These issues are on the heels of Penn State not addressing a sexual predator scandal in its midst and it becoming more known that the Catholic Church has been covering up for sexual predators among its priests for years. I mention the sex scandals as well, as all of these issues relate to one key theme – leadership caring more about their image than their customers and people who have trusted them.

“If they had only listened to one or two of us, these other people  would not have had to die.” If they had listened to the first voices in the sex scandals, others would not have had to be raped by a priest or Jerry Sandusky. If Duke had only heeded the warnings and lawsuits, they could have been ahead of the problems, rather behind them. Leaders need to lead, not protect their hind end or organizational image. Hopefully, Barra can steer GM better toward being more trustworthy. Hopefully, Pope Francis can continue to rebuild the trust in the Catholic Church. Hopefully, Duke can remedy their failure to act. Hopefully, Toyota and Penn State have learned their lessons. You owe this to us. And, it is time we start demanding it.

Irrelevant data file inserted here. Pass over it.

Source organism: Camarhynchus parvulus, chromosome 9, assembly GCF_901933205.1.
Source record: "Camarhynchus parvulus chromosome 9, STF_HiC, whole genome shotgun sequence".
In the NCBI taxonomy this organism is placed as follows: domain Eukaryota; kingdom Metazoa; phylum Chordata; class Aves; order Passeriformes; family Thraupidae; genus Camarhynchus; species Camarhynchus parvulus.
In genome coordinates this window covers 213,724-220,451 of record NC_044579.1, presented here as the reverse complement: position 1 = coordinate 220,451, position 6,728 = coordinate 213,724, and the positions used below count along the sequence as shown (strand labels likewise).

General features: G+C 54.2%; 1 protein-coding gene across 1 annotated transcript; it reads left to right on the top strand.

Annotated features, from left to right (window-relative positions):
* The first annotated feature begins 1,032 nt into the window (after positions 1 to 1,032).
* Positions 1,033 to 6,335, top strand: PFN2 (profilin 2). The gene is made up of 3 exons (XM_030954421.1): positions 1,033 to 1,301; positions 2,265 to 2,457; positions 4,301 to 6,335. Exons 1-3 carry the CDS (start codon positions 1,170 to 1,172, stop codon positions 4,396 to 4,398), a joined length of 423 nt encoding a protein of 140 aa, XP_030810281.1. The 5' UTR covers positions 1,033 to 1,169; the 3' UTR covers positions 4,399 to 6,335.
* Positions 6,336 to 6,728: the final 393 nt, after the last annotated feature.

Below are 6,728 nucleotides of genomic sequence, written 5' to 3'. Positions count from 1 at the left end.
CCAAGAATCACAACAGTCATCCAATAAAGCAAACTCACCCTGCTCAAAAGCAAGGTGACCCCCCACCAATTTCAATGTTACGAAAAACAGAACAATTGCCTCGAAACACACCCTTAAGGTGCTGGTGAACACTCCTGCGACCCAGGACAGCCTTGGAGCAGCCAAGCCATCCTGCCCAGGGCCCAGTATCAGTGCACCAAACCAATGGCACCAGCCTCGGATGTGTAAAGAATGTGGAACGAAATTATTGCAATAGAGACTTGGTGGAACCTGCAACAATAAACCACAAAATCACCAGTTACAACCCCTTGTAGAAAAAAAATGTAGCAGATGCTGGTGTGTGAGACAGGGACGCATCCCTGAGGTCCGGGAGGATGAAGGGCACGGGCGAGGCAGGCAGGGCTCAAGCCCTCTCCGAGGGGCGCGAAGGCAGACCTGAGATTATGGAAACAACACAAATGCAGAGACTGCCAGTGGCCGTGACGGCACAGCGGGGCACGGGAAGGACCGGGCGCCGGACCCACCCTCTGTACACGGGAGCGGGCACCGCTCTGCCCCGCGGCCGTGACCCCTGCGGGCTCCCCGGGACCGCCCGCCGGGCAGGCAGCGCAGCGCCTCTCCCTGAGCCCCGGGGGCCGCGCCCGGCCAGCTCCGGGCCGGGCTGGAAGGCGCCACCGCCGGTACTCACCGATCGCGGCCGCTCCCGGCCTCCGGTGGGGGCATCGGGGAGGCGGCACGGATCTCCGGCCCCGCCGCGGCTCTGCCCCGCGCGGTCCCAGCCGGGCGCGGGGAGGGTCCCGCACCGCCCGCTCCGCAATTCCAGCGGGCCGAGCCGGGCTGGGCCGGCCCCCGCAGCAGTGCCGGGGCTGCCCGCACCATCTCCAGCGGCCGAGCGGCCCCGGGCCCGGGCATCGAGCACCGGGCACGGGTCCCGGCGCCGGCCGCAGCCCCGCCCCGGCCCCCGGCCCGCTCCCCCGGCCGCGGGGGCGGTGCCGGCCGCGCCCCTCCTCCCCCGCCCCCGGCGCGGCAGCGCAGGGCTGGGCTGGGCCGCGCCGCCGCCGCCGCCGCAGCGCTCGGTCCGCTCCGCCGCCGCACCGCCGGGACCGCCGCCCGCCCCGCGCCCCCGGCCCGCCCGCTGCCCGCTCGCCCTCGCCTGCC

Note: My friend Barney has an excellent post on GM which can be found with the attached link. http://mountainperspective.wordpress.com/2014/04/02/is-general-motors-good-for-america/comment-page-1/#comment-3513